PRICES & SPENDING   •  May 2017  •  Volume 6 / Number 5

Use with caution: interpreting Consumer Expenditure income group data

Use with caution: interpreting Consumer Expenditure income group data

This Beyond the Numbers article examines assumptions users often make regarding how the CE measures household wealth, by providing examples of the nuances in the data and composition of five household groupings. The examples provide a clearer snapshot of economic well-being found in the income quintiles.

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How do United States consumer expenditures compare with the United Kingdom and Japan?

In 2014, U.S. consumers spent almost 19 percent of every dollar on transportation, which is 87 percent higher than what Japan spent. U.S. households also spent about 9 percent on out-of-pocket healthcare expenditures, which was 5 times higher than the U.K. Expenditure shares are the percentages of total expenditures allotted to each spending category. Japan’s share of food expenditures was the highest among the other two countries. The United States had increases in expenditures shares of transportation and healthcare.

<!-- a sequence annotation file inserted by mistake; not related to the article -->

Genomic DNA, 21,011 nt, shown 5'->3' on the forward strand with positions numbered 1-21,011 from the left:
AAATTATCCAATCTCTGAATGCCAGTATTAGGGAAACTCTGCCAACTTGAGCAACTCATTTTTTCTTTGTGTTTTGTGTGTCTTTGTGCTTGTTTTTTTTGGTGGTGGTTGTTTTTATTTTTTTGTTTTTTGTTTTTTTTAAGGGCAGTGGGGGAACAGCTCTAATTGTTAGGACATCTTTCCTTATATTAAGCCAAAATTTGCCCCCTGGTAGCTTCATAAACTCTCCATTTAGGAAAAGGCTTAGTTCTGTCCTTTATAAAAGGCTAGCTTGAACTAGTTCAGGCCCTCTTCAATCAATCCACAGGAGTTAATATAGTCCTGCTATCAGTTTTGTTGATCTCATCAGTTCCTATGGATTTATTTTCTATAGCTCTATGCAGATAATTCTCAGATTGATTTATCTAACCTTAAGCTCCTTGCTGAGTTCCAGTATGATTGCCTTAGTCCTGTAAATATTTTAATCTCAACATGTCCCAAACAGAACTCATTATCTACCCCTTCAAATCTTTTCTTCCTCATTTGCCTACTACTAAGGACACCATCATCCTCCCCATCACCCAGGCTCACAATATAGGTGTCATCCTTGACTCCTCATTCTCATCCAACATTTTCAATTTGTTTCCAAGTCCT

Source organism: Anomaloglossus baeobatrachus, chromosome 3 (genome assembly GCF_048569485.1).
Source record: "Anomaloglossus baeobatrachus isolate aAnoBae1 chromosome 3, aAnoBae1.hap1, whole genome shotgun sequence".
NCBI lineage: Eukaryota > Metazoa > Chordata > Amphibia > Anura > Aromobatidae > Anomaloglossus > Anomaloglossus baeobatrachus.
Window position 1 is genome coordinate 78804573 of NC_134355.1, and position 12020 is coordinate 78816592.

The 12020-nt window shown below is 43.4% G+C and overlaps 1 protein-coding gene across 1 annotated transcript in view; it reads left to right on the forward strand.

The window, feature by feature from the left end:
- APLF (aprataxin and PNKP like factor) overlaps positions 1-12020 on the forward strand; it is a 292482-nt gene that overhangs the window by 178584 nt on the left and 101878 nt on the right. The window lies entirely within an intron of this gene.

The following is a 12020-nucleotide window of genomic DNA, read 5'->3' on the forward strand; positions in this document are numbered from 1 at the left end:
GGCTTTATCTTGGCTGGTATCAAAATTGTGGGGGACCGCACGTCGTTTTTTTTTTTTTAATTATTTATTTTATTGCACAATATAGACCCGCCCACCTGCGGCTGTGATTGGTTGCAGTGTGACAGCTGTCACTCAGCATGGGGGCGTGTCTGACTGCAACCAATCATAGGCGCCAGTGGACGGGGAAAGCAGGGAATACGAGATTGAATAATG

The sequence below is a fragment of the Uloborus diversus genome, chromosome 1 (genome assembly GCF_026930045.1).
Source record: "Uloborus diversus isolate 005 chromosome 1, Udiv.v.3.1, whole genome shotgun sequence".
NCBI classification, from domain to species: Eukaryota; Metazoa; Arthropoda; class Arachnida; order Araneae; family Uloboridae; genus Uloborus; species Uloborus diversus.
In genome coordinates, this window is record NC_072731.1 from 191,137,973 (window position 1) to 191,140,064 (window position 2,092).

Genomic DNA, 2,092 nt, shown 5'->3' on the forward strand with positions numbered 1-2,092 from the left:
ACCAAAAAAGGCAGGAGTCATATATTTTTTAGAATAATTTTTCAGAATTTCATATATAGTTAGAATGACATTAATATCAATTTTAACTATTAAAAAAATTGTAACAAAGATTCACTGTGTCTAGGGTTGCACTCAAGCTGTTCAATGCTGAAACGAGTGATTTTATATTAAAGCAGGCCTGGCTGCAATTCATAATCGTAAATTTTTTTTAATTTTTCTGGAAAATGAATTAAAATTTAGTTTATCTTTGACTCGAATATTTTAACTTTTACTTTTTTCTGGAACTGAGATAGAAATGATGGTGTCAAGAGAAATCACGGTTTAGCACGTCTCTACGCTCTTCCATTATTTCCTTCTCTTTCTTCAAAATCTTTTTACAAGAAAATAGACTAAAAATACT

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The cost of crisis: why stock fees rise when markets slip

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Below trend: the U.S. productivity slowdown since the Great Recession

In the span of just six quarters between 2007 and 2009, nonfarm business output declined by $753 billion and 8.1 million jobs were lost. This period, known as the Great Recession, was the worst American recession since the Great Depression.
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